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Saturday, June 6, 2015

Before You Buy That Birkin Bag

The French luxury goods store Hermès has just opened a new boutique in CityCenterDC. This is the manufacturer of, among other things, the Birkin Bag, which can set your bank account back on the order of six figures.

Yes, savvy reader. It is a purse. And you decoded that sentence correctly: six figures.
Here’s a photo from the Washington Post of the dinner party that launched the luxury retailer.
The Washington Post
Heads in the clouds, that’s right. I won’t even go there, because it’s just too easy.
At first glance, paying $100,000.00 for a purse seems… let’s call it questionable. One might feel that by handing over that kind of money to obtain a handbag in which to tote your stuff, Birkin Bag retailers and consumers mock those who struggle to put enough food on the table, or who can’t educate their children because the family needs another breadwinner to keep them afloat, or who flee homes and belongings to subsist in resource-deficient tent cities in the hopes of evading martyrdom for their religion and/or ethnicity.
Incidentally—not that this has anything at all to do with Hermès or the Birkin Bag—one can, for $35.00 per month, sponsor an impoverished child through Food for the Hungry International, "providing education, clean water, stable food, and access to medical help.” A single, mid-line Birkin Bag equals about 1,428 months of such care. It would sustain three at-risk (of illness, of being sold or kidnapped into work or sex slavery, of death) children for nine years each.
But maybe I’m being short-sighted. Shallow. An unsophisticated thinker.
Perhaps the Birkin Bag really does deserve its eye-popping price tag.
So let’s take a look at it.
It comes in calf leather (because full-grown cattle are just too gristly?), ostrich, crocodile, or lizard. The most expensive Birkin Bags sport salt water crocodile skin which, according to the Koorana Crocodile Farm in Central Queensland, Australia,  “makes the best and most durable leather in the world.” Koorana sells their own saltwater crocodile handbags, ranging in price from $850.00 to $2,990.00. Bargain!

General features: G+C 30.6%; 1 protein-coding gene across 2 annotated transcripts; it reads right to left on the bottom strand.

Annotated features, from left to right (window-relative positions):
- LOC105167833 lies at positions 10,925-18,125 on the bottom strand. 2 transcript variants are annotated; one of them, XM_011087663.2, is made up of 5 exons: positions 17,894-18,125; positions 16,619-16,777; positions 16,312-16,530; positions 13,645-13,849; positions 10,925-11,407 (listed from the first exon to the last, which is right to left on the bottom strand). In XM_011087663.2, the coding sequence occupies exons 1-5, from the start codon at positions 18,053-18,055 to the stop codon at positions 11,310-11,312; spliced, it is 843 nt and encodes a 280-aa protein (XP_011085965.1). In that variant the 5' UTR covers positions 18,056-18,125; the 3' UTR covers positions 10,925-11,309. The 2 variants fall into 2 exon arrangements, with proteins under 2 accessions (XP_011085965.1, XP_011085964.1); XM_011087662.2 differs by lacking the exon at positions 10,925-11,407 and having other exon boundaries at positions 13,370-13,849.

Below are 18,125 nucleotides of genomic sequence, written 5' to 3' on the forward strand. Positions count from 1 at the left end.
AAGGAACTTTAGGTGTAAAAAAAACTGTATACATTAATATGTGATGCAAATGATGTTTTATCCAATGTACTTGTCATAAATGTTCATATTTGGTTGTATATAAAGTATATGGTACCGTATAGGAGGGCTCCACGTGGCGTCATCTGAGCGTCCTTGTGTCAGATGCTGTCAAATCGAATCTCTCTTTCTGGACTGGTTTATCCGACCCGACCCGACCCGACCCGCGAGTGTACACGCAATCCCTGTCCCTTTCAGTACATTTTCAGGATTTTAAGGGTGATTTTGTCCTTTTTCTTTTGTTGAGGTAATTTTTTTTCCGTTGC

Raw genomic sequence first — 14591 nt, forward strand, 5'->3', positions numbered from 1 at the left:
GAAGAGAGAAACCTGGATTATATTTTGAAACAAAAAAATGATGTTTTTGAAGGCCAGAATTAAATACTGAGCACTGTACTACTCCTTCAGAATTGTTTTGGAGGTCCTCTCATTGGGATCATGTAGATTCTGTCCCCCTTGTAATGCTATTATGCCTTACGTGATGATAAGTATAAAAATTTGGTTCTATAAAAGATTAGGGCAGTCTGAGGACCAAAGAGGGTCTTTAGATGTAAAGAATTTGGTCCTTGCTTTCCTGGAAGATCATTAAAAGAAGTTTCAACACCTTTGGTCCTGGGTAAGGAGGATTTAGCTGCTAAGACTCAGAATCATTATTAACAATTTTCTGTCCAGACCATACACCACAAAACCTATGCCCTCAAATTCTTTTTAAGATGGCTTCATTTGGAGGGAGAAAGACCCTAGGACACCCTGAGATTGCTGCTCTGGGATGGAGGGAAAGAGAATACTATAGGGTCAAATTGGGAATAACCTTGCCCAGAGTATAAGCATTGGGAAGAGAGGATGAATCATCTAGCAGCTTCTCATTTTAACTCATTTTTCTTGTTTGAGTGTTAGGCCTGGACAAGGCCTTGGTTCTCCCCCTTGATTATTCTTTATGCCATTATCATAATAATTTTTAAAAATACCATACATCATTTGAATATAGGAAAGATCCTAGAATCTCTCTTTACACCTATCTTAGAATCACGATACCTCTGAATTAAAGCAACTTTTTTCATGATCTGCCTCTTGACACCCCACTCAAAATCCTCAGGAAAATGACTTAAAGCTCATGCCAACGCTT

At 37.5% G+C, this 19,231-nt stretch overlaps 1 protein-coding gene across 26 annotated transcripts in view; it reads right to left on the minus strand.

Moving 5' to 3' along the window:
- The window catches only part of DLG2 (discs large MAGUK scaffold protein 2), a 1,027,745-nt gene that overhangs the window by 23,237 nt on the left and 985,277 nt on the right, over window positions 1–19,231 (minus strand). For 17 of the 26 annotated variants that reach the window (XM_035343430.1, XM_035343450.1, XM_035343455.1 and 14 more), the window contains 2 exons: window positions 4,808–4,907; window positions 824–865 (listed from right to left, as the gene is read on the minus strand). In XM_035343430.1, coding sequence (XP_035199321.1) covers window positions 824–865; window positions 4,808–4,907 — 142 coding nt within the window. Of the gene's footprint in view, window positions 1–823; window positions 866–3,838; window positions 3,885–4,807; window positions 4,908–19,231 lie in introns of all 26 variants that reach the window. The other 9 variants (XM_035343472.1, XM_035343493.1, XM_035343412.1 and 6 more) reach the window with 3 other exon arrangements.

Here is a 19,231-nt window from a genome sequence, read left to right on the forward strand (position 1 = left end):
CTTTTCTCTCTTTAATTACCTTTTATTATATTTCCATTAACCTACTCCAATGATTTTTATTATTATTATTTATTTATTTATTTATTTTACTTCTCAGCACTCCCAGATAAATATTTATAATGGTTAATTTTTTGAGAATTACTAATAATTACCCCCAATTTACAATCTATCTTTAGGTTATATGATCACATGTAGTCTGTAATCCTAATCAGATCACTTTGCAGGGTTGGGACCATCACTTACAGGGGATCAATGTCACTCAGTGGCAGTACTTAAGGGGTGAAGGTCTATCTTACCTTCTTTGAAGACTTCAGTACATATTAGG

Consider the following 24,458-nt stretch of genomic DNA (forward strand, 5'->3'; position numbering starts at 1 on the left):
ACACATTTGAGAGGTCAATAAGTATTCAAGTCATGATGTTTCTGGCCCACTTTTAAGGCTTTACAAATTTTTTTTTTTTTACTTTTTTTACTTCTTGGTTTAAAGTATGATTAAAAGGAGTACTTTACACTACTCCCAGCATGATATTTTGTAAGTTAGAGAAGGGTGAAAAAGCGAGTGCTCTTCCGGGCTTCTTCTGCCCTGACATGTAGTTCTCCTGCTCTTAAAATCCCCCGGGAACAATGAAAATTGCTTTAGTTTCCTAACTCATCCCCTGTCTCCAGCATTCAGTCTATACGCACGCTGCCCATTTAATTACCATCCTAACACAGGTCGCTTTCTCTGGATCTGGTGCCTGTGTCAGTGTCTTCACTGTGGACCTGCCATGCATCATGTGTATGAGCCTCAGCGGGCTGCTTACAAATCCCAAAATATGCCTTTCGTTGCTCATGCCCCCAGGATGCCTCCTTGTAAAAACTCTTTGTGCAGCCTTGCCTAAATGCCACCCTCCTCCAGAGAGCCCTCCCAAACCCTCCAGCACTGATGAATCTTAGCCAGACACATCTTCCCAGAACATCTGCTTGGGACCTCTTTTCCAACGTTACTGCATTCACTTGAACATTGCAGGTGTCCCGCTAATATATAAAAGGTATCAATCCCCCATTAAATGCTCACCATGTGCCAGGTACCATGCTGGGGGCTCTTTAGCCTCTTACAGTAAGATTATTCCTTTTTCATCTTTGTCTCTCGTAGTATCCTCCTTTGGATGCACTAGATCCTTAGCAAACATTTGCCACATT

The low-end Koorana bag only represents two years of sustenance for a child whose parents can’t care for him. But isn’t that what orphanages are for, anyway? After all, as many as 85% of children living in orphanages worldwide are there, not because they have no families, but because their families can’t afford to keep them. So we first-worlders needn’t concern ourselves; the third-world infrastructure clearly has adequate accommodations for these children. They don’t need love or bonding or individualized care. Rice and beans and a cot in a room with fifty other kids is more than enough until they turn 18 and get turned out into the world to make it on their own with no families, little education, and a million others just like them.
But back to the Birken Bag.
Unless the animal Hermès peeled was the last representative of a species of sacred cows whose lineage can be traced back to the Fertile Crescent, or was fed pure gold flake and Elysian ambrosia for the duration of its life, or was the lovechild of a unicorn/Pegasus union, it seems unlikely that the Birkin Bag’s fiber content justifies its cost.
The Birkin Bag’s metallic hardware comes in gold or palladium, with an optional diamond encrustation, and sports a lock with keys.